Hungarian Prime Minister Vows to Stamp Out anti-Semitism in His Country

The World Jewish Congress' Plenary Assembly to which Viktor Orban spoke was unimpressed. 'The prime minister did not confront the true nature of the problem.'

Judy Maltz
Judy Maltz
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Judy Maltz
Judy Maltz

BUDAPEST – Hungarian Prime Minister Viktor Orban attempted to reassure the World Jewish Congress Sunday night that his government was determined to stamp out the rising anti-Semitism.

“We Hungarians are not and shall not be inactive. I ask that you take this message to the Jewish people of the world,” Orban told over 500 attendants from 100 countries participating in the opening of the Plenary Assembly of the World Jewish Congress.

He said that while rising anti-Semitism on the European continent could be explained by “the economic crisis shaking Europe to the core and consuming hope” it does not excuse it, adding that “anti-Semitism is unacceptable and intolerable.”

In Hungary’s defense, Orban noted that Jews in other European countries, particularly France, were under greater threat these days. “There are places where anti-Semitism claims the lives of schoolchildren and where there’s not even any consensus in these place on holding a minute of silence to honor the victims, and there are places where bomb attacks against synagogues claim lives,” he said. “Nothing of this nature has occurred in Hungary.”

“We know there’s no freedom without human dignity, and we won’t tolerate wounding of human dignity in our country,” he vowed. Adding that Hungary had recently adopted a series of measures to raise awareness of the Holocaust.

Orban was the keynote speaker at the opening event of the WJC Plenary Assembly, the top decision-making body, which meets every four years to elect its officers. He was greeted with muffled applause when stepping up to the podium.

The three-day conference is devoted to the rise of extreme right-wing parties and anti-Semitic incidents in several European countries, including Hungary, as well as the geopolitical situation in the Middle East.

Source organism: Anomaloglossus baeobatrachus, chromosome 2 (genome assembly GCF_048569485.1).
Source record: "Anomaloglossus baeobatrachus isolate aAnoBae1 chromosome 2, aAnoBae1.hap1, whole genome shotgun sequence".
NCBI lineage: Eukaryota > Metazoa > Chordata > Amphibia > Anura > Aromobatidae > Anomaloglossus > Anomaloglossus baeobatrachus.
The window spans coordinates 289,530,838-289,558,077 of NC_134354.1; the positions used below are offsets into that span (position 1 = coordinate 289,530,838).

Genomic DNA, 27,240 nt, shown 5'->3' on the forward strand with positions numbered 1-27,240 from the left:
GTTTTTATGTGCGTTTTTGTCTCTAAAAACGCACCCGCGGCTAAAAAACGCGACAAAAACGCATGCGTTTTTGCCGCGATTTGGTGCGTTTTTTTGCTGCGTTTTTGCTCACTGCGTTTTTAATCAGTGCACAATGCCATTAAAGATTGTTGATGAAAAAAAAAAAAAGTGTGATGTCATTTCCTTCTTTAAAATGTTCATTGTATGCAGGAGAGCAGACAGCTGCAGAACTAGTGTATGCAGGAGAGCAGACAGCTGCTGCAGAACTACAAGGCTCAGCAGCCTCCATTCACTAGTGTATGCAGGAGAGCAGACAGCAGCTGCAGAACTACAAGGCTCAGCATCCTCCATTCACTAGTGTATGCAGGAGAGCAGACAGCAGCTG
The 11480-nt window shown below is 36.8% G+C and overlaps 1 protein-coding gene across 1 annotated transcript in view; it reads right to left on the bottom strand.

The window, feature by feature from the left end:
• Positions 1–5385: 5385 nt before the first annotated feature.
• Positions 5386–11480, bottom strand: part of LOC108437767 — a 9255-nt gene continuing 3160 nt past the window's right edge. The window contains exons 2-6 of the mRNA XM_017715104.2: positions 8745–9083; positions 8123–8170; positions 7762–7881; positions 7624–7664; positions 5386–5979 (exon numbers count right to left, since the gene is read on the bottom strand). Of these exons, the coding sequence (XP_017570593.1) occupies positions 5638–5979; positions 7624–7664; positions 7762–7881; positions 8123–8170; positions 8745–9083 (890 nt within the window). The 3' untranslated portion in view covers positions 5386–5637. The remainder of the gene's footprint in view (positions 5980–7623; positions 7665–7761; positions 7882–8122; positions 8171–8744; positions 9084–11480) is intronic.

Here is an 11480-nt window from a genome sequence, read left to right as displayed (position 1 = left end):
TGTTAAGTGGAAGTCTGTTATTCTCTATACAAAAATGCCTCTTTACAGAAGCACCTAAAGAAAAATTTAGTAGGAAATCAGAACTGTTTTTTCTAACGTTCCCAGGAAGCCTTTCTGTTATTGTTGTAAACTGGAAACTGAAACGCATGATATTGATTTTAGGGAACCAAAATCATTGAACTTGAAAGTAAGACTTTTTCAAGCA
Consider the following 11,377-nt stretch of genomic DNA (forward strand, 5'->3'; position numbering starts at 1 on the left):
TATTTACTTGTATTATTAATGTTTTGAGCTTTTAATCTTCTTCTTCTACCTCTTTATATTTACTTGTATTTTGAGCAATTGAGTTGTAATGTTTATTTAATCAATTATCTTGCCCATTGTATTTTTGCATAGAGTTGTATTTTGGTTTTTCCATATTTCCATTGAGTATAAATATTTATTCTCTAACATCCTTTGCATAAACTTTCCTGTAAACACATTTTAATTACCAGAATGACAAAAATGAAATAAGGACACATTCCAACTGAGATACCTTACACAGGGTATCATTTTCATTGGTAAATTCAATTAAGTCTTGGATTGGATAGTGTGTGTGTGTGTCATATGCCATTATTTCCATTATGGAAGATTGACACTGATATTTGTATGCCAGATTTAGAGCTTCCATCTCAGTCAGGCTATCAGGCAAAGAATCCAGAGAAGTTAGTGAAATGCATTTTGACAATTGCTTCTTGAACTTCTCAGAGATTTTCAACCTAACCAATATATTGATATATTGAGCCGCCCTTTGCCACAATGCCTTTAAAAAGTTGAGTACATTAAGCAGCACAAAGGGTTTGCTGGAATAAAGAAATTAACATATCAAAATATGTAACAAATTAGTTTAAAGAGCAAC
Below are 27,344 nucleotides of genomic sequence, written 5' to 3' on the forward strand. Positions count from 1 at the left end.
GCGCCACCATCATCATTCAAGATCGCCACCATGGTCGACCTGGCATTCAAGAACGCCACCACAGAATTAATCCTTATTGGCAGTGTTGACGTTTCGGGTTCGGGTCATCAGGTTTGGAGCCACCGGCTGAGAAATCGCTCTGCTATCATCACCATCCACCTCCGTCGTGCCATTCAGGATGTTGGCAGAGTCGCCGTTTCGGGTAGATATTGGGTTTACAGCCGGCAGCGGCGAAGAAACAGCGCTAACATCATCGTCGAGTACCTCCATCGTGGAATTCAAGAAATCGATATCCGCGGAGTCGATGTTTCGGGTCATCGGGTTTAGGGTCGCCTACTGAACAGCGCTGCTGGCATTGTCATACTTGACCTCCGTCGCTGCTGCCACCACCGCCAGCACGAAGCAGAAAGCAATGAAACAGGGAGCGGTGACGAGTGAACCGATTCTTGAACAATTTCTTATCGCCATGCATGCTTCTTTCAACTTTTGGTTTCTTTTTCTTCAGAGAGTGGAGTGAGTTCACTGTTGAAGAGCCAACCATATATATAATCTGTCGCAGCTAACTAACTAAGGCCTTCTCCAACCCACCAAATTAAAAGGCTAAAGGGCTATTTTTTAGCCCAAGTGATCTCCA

WJC President Ronald Lauder, who introduced the Hungarian prime minister, expressed deep concern about the rise of extremist forces in the country, and urged Orban to crack down more forcefully on perpetrating hate crimes.

“Hungarian Jews, Mr. Prime Minister, need you to take a firm and decisive lead,” said Lauder. “They need you to take on these dark forces. They need you to be proactive. They need your leadership in this fight. They need you to send the message to the entire population that intolerance will not be tolerated.”

Lauder expressed particular concern about the virulently anti-Semitic Jobbik Party, which captured 17 percent of the vote in the last election. “Through its anti-Semitism, its hostility to the Roma, and its paranoid rantings at the outside world, Jobbik is dragging the good name of Hungary through the mud,” he warned. Lauder noted that a small group of supporters of the extreme right-wing party had held a demonstration the previous day against the Jewish gathering. “Granted there were only a few people, but it was symbolic because they were told they should not protest,” he said.

Aside from the ascent of the Jobbik Party, Lauder noted in his address other recent signs of rising anti-Semitism in Hungary, among them calls by various parliamentarians to draw up “lists of Jews” who hold public office, an award – later rescinded – to a blatantly anti-Semitic television presenter, and the recent erection of statues honoring Nazi collaborator Miklos Horthy.

Péter Feldmájer, the head of the Hungarian Jewish community, noted that although its 100,000 members are “again under threat by horrific ideologies and acts, which are the remnants of the Middle Ages and the Holocaust,” he remained optimistic.

“We are still convinced today that not only is the present of Hungarian Jews great, but so is their future despite the raving of the anti-Semite rabble,” he said in his opening remarks. The Jewish community of Hungary urged the WJC to hold its plenary assembly in the country’s capital as a sign of solidarity.

In a statement issued immediately after Orban's address, the WJC expressed disappointment. "We welcome that the Prime Minister made it clear that anti-Semitism is unacceptable and intolerable," an organization spokesman said. "However, the prime minister did not confront the true nature of the problem: the threat posed by the anti-Semites in general and by the extreme-right Jobbik party in particular. We regret that Mr. Orbán did not address any recent anti-Semitic or racist incidents in the country, nor did he provide sufficient reassurance that a clear line has been drawn between his government and the far-right fringe."

Hungarian Prime Minister Viktor Orban delivers a speech during the 14th Plenary Assembly of the World Jewish Congress in Budapest May 5, 2013.Credit: Reuters

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